How Compound Interest Works

January 12, 2010 — Leave a comment

       To get a small fortune, you have two options:

  1. Start with a large fortune.

  3. Use the power of compound interest (or returns).

       I don’t have any good tips on how to start life with a large fortune, but I can tell you about compounding and how it works.

Simple Interest

       First, you need to understand simple interest. Simple interest is just a flat interest rate paid only on your initial deposit year after year. Let’s say you’ve got a bond that pays you 8% simple interest. If you buy $100 worth of that bond, you’ll get $8 in interest for the first year. Then, because this is simple interest, you’re going to get $8 in interest every year after that until the bond is repaid (and you get your original $100 back). Here’s what it looks like on a chart:

       With simple interest, you’re only earning interest on your principal (or your deposit). You’ll get $8 every single year. You never earn interest on interest. At the end of 20 years, you’ll have your initial $100 plus $160 you earned from interest.

Compound Interest

       Compound interest lets you earn interest on your principal (what you start out with), but you also earn interest on interest you’ve already been paid. We’ll keep the same assumptions as before – you earn 8% interest and you start out with $100 – but this time we’ll be using compound interest.

       At the end of the first year, you’ll still only earn $8 in interest ($100 * 0.08). But at the end of the second year, you’ll earn a total of $8.64 in interest ($100 * 0.08 + $8 * 0.08). In the third year, you’ll earn $9.33 in interest ($100 * 0.08 + $8 * 0.08 + $8.64 * 0.08). This process keeps continuing and you keep earning more and more interest every year. Here’s what it looks like on a chart:

       Compound interest is all about earning interest on interest (and principal). You’re generating earnings from previous earnings. In the example above, you’d have your initial $100 plus $366.10 in interest at the end of 20 years. That’s $206.10 more than what you’d get from simple interest. The only difference between the two is the ability to earn interest on interest.

       Compounding is why it pays to start saving as early as possible. In the first year, you may only get an extra $0.64. But in the twentieth year, compound interest gives you an extra $26.43. The amount of interest you earn on previous interest just keeps growing and growing the longer you go.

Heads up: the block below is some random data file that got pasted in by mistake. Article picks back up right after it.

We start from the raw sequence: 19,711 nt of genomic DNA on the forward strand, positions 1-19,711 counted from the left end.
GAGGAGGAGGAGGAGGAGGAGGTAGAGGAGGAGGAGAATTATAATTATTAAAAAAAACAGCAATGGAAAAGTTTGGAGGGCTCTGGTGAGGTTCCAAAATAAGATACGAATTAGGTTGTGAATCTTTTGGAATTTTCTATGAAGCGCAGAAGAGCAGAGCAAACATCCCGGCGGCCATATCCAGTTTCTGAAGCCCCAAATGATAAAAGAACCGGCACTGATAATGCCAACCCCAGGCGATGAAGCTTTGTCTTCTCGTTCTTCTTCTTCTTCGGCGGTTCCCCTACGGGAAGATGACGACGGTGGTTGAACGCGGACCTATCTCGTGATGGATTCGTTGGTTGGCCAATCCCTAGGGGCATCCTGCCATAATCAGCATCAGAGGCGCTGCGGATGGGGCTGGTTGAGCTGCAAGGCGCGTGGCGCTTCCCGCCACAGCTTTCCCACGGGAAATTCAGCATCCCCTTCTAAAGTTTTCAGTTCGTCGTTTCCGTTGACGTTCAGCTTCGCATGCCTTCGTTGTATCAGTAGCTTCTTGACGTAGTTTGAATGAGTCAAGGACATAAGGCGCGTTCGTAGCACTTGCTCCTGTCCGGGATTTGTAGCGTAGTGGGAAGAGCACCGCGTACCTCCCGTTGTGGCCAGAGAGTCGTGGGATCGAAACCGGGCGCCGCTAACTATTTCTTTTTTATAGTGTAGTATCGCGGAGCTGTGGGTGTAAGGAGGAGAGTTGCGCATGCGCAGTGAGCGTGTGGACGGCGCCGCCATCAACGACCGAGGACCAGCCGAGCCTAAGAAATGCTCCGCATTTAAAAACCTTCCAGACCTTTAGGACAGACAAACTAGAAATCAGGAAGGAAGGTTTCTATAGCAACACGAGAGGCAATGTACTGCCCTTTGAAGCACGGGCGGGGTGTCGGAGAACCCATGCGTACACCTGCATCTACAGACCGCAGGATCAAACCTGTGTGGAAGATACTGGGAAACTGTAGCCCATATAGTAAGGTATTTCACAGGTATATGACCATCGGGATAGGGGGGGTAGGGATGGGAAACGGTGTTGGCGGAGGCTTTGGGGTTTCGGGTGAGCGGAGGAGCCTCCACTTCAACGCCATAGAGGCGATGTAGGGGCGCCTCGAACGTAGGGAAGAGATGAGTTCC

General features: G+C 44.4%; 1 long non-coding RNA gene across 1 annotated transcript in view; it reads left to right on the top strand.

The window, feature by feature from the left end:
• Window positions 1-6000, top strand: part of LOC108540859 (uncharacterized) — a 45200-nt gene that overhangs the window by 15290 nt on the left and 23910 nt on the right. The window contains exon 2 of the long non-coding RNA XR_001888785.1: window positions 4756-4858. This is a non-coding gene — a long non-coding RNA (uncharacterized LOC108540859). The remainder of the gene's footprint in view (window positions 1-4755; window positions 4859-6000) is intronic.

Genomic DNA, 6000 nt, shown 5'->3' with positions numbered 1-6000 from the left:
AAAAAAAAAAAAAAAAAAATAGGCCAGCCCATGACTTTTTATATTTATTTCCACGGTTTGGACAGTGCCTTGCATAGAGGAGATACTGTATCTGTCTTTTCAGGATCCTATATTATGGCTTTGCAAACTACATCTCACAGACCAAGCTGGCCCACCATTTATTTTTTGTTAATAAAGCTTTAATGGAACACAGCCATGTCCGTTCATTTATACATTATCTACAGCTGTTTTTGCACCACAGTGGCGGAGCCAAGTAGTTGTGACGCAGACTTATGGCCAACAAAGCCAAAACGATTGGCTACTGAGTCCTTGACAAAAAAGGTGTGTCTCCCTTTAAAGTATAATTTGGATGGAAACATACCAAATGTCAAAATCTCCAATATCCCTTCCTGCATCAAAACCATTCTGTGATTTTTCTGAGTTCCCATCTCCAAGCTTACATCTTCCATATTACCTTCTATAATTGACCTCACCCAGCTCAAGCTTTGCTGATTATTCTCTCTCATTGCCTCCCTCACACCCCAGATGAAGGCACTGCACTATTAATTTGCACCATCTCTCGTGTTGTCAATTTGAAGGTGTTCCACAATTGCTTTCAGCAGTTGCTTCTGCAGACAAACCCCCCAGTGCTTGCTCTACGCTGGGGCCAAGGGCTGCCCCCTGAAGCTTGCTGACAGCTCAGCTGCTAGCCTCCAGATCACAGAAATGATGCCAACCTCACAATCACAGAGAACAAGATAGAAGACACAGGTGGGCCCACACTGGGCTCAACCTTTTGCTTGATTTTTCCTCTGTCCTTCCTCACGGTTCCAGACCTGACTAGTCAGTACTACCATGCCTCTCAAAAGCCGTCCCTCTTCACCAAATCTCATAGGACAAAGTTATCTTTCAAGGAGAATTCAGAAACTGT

Let’s look at a quick example. Let’s say we have three people who are all going to invest for retirement. They’re all 25 years old, and they’re all looking to retire at age 65. They’re all going to invest $25,000 at one time, but they start at different times. Sue invests her $25,000 today, Bob invests his $25,000 ten years later, and Frank invests his $25,000 ten years after Bob. To keep it simple, we’ll assume they earn 8% every year. Here’s what happens:

       Sue only started ten years before Bob, but she ended up with over $290,000 more than he did. Likewise, Bob started only ten years before Frank, but he ended up with over $135,000 more. The only difference between these three people was how many years they let their money compound. Sue had 40 years, Bob had 30 years, and Frank only had 20 years. Compounding has the most power when you have the most time. That’s why it’s important to start saving early (not just for retirement, but for any goal).

Your Thoughts

       Did these examples help you better understand compound interest? If not, what questions do you still have? Let me know in the comments and I’ll do my best to help you and give a clearer answer.



Corey is currently pursuing a Master of Arts degree in religion. While he enjoys learning and writing about Christianity, another one of his new passions is writing about personal finances in order to help others make wise decisions with their money.

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